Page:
Harding v Hampshire County Council

Harding v Hampshire County Council

Unfair dismissal: disciplinary investigations

The EAT gives guidance on the tests which must be met for a disciplinary investigation to be considered reasonable.

Mr Harding was employed by the Council as a youth project worker. Serious allegations of misconduct made against Harding regarding his treatment of three boys were passed on to the police. Harding was arrested and interviewed, but later released.

During the police investigation it was alleged that Harding had accessed child pornography sites on a computer that a youth organisation had given him. The council suspended Harding. He was not charged by the police, but they gave the council a copy of the investigatory documents.

Mr Poynter of the council investigated whether there was evidence of gross misconduct by Harding, and referred to the documentation provided by the police and spoke with Harding and the police investigating officer. Poynter’s report was lengthy and detailed. It concluded that there was evidence of gross misconduct, that the matter should be referred to a disciplinary hearing and recommended that Harding’s employment be terminated summarily.

Harding was found guilty of gross misconduct by the disciplinary panel and was summarily dismissed.

Harding claimed unfair dismissal, saying that the council had not carried out a reasonable investigation and had not followed the criteria set out in British Home Stores v Burchill.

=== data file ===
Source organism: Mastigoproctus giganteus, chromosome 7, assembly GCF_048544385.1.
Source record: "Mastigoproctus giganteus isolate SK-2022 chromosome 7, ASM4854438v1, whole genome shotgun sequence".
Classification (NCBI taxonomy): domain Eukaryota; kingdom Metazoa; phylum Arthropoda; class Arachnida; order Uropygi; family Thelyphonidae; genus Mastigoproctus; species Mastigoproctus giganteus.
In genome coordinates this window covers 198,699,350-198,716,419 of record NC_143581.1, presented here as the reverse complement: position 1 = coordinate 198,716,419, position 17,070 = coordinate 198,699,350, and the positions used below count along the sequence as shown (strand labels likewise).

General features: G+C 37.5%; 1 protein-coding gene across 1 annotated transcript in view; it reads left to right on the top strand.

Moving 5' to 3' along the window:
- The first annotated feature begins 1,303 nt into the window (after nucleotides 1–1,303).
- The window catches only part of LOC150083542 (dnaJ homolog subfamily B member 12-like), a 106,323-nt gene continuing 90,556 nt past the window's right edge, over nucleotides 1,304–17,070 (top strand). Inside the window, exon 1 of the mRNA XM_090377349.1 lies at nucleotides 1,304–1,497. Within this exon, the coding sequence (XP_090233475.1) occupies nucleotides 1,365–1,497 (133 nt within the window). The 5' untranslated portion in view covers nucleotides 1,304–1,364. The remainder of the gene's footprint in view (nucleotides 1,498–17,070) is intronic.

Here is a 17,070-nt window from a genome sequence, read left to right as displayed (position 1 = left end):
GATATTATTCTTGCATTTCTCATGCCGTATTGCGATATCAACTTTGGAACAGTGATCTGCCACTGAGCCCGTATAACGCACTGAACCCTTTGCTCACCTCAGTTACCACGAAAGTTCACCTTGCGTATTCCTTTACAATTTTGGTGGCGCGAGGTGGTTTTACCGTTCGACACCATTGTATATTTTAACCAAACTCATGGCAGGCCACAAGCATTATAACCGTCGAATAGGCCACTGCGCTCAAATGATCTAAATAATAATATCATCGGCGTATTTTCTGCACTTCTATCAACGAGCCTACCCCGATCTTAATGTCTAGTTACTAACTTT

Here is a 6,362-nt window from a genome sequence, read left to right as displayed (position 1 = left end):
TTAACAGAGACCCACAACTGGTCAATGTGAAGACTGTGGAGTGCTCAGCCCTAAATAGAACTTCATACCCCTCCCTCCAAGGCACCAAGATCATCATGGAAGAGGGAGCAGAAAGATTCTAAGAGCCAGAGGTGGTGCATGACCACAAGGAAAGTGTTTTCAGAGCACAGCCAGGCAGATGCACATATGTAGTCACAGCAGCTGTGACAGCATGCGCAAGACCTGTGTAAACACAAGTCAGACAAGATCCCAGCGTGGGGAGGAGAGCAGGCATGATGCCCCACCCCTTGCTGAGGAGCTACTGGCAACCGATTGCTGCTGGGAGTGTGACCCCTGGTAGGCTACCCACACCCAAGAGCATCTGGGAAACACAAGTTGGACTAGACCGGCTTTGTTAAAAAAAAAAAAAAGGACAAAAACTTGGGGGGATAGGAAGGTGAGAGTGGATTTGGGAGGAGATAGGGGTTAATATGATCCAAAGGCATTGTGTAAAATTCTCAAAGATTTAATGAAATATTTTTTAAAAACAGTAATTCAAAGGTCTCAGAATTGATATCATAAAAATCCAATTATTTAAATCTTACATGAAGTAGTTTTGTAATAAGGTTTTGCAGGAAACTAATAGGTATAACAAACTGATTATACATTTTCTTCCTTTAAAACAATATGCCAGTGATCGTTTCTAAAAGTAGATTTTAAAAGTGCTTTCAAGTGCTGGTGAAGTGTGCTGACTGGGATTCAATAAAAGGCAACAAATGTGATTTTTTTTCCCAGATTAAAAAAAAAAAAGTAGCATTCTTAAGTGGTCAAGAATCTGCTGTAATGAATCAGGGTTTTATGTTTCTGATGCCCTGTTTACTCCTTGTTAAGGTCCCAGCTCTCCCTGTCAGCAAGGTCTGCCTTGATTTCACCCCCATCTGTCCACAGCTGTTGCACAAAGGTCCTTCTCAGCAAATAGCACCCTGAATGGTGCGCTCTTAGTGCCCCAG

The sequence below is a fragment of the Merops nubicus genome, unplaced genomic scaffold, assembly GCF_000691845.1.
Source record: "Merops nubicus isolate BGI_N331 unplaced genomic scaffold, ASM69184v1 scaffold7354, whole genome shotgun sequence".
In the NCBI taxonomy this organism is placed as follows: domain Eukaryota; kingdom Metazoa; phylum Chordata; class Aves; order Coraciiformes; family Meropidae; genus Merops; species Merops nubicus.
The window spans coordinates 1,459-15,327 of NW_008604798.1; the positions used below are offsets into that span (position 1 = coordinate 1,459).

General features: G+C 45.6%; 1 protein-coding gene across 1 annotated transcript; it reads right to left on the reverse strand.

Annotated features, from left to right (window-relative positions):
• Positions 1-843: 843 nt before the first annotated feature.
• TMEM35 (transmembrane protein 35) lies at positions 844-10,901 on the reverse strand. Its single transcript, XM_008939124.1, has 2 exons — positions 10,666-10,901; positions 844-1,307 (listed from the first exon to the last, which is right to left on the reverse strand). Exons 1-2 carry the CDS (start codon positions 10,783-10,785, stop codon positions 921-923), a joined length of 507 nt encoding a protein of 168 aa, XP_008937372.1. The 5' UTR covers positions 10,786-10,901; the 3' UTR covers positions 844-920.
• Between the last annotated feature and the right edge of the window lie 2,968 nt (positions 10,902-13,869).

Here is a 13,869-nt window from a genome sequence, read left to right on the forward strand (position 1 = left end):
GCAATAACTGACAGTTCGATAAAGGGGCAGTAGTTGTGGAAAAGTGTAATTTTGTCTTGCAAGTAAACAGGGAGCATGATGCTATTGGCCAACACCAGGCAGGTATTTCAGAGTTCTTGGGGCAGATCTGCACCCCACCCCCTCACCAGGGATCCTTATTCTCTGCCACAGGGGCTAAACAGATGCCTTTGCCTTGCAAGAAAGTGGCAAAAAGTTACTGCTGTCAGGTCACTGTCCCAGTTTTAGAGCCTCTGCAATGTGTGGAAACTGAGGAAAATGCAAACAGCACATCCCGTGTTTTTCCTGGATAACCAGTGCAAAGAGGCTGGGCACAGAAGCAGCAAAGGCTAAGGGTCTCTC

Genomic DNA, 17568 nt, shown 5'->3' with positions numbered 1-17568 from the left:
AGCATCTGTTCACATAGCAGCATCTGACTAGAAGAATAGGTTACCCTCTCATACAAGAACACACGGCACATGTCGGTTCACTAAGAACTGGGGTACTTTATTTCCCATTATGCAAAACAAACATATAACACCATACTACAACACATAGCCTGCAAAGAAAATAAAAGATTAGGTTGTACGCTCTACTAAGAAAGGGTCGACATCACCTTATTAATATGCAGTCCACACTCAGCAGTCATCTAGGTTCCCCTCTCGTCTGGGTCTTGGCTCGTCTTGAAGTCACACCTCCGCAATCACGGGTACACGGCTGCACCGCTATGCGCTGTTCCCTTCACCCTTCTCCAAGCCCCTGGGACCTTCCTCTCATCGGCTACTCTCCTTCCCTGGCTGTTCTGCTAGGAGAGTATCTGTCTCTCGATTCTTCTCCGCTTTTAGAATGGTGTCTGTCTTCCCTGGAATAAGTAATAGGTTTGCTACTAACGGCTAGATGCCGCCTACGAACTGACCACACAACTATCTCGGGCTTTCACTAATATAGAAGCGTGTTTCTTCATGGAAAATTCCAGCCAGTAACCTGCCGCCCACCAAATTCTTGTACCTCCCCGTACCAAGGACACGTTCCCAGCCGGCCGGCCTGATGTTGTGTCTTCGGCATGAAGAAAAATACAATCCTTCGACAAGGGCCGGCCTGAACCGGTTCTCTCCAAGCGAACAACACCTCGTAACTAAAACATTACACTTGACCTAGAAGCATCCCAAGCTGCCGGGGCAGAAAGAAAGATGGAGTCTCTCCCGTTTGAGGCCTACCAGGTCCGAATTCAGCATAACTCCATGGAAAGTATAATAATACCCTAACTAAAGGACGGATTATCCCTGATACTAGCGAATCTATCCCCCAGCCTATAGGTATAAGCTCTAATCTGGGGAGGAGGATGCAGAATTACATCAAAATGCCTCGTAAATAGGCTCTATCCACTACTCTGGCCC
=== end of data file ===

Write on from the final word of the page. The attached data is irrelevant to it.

The tribunal rejected Harding’s claim.

On appeal, Harding argued that Poynter’s report had the effect of controlling and dictating the outcome of the disciplinary hearing. The EAT disagreed and said Poynter had been entitled to make recommendations in his report before referring the matter to the disciplinary panel; that all of the police papers had been included in the investigation; that Harding could have highlighted any deficiencies in the investigation at the disciplinary hearing and that the disciplinary panel did not follow all of Poynter’s recommendations.

It was also argued that it was wrong for the council not to reinvestigate the matter, but to rely on the investigation carried out by the police. The EAT stated that each case would need to be decided on its own facts.

Key points

Employers are obliged to thoroughly investigate allegations of gross misconduct and to comply with the general principles set out in British Home Stores v Burchill.

Where there are criminal charges against an employee, a ‘careful and conscientious’ investigation must be carried out (A v B [2003] IRLR 503).

Employers will not be required to reinvestigate matters where it is reasonable for them to rely on a thorough police investigation. However, each case must be assessed on its own merits and reinvestigation may be necessary.

What you should do

  • Ensure you comply with your own and the statutory disciplinary procedure at all times
  • Satisfy yourself that, at the time at which you believe that the employee is guilty of misconduct, you have carried out as much investigation as is reasonable
  • If allegations of a criminal nature are involved, ensure a careful and conscientious investigation is carried out, by the police, the employer or a combination of the two.

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